Steve's out there doing seminars all the time, he's probably the most in-demand speaker on the corporate communication circuit and obviously he knows which way the wind is blowing. He's also a hopeless ADD case himself, and can clearly empathize with diddling tweeters everywhere.
But to the extent that I can imagine a conference and a college classroom world where the students no longer feign attention, I can also imagine many burnt-out teachers who stop pretending to give a flying fuck, and do a five-minute intro and then turn it over to Q&A.
The purpose of a conference and a classroom is as much social as informational. There's no best-practice that you can learn at a conference that you can't learn by reading an industry newsletter, no facts that you can learn in a classroom that can't be found in the text.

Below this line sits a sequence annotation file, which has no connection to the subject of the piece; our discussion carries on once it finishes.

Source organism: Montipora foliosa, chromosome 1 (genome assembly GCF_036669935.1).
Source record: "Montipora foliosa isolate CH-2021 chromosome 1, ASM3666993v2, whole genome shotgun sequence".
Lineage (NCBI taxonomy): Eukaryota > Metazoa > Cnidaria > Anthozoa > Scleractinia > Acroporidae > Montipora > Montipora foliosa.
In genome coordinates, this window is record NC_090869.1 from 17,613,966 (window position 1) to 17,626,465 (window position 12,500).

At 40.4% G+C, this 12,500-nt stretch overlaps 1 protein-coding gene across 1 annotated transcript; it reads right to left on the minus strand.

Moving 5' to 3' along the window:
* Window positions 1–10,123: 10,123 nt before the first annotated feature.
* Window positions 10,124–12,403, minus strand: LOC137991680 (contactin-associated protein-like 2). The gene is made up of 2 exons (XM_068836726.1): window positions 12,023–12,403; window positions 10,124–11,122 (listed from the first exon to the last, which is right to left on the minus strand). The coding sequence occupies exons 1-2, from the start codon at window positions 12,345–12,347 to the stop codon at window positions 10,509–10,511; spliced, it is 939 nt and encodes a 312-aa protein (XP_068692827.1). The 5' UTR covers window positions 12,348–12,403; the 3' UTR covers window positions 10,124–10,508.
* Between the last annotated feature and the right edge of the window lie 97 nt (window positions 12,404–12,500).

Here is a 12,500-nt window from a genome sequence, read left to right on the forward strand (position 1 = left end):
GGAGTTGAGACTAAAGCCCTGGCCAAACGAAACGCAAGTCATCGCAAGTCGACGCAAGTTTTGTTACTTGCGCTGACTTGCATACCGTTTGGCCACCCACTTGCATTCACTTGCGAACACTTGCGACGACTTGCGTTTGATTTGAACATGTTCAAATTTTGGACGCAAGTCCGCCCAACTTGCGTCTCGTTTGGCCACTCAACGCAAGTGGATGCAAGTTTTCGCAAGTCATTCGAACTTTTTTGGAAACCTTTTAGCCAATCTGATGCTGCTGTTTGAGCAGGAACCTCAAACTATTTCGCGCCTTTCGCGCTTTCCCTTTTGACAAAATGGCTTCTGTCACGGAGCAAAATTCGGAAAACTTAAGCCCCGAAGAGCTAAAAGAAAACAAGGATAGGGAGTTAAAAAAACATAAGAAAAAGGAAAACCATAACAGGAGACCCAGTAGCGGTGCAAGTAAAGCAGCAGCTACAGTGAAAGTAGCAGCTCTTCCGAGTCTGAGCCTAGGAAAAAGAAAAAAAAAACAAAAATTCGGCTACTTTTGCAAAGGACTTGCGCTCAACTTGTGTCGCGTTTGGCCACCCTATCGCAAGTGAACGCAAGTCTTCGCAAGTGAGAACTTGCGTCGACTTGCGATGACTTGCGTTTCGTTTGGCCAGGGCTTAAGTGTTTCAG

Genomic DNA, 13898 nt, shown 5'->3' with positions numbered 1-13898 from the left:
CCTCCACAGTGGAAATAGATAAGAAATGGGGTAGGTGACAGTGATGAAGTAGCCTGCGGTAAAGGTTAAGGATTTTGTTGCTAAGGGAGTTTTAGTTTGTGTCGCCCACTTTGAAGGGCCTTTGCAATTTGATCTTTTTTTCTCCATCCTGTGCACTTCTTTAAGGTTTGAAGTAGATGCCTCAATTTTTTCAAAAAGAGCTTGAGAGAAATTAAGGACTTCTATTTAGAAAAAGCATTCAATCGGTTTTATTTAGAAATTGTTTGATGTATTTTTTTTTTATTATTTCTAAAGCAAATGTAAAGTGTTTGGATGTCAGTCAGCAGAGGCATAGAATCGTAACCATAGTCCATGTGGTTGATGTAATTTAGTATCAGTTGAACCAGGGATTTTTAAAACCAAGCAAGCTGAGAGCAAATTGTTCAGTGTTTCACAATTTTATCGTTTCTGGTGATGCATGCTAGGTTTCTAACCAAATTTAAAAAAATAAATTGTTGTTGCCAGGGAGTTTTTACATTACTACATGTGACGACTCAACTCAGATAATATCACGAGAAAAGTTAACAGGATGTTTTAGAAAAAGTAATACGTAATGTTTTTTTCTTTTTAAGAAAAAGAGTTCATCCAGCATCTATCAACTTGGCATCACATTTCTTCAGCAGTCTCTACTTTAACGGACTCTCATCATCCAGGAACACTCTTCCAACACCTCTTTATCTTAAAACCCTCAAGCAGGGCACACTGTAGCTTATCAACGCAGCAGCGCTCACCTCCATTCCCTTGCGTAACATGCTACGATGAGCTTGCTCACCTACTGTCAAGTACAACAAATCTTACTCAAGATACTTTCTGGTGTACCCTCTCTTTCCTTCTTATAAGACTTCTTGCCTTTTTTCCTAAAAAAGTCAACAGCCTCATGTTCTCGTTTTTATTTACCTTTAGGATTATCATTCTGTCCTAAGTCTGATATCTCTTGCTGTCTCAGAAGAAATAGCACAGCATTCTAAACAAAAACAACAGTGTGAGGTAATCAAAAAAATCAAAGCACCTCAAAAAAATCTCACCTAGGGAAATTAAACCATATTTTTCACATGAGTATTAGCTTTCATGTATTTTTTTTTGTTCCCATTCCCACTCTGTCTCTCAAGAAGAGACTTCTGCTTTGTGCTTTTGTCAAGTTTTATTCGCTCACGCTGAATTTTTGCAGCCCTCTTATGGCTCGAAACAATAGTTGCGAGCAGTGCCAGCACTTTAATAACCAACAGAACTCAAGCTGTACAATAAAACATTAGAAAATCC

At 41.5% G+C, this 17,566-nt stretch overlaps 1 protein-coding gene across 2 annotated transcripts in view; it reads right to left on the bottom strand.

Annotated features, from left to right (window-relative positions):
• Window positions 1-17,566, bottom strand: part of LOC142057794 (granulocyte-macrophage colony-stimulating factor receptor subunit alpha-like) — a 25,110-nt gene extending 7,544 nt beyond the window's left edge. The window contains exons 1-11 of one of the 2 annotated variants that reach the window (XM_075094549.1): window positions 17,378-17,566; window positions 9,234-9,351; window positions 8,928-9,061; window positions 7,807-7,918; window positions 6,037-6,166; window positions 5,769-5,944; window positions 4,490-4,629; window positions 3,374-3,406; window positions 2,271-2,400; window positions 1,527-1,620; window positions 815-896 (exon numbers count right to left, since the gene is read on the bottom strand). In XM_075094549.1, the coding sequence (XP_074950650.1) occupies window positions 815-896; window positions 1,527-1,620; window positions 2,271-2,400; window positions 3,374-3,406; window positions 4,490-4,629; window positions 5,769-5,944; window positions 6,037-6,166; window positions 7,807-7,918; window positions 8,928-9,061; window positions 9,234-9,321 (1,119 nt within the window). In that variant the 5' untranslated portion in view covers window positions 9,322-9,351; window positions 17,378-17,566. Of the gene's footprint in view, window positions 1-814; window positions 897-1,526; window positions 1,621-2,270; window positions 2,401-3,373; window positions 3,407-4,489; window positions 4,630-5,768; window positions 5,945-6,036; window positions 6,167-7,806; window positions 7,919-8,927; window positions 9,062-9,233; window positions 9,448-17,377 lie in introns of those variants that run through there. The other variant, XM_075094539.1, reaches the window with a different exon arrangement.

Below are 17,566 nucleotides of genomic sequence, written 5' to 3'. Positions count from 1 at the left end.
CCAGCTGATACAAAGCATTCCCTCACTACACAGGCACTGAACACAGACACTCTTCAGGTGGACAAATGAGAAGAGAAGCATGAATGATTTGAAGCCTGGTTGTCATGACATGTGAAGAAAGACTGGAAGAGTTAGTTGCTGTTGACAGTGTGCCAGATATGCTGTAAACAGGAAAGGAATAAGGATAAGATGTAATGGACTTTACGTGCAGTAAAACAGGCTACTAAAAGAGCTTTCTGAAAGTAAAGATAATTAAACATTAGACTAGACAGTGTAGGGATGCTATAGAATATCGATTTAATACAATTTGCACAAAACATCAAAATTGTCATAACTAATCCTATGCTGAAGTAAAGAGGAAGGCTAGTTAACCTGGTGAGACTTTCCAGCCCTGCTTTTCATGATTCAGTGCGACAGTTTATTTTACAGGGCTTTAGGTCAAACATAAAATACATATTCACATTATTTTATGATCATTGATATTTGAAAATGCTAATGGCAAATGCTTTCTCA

The reasons we have these events are 70 percent social. And social means more than networking. It means sitting together with people who do what we do, and all listening to the same speaker at the same time. Getting excited together, getting bored together, getting pissed together, sitting up straight together, slumping in our chairs together, being overwhelmed together.
If half the assholes are going to be checked out reading their e-mail and surfing the web, then we're not together at all, are we?
And whether the instructor minds it or not, the rest of us are missing the whole reason they came.
If I'm overstating the case, I'm sure everyone will let me know.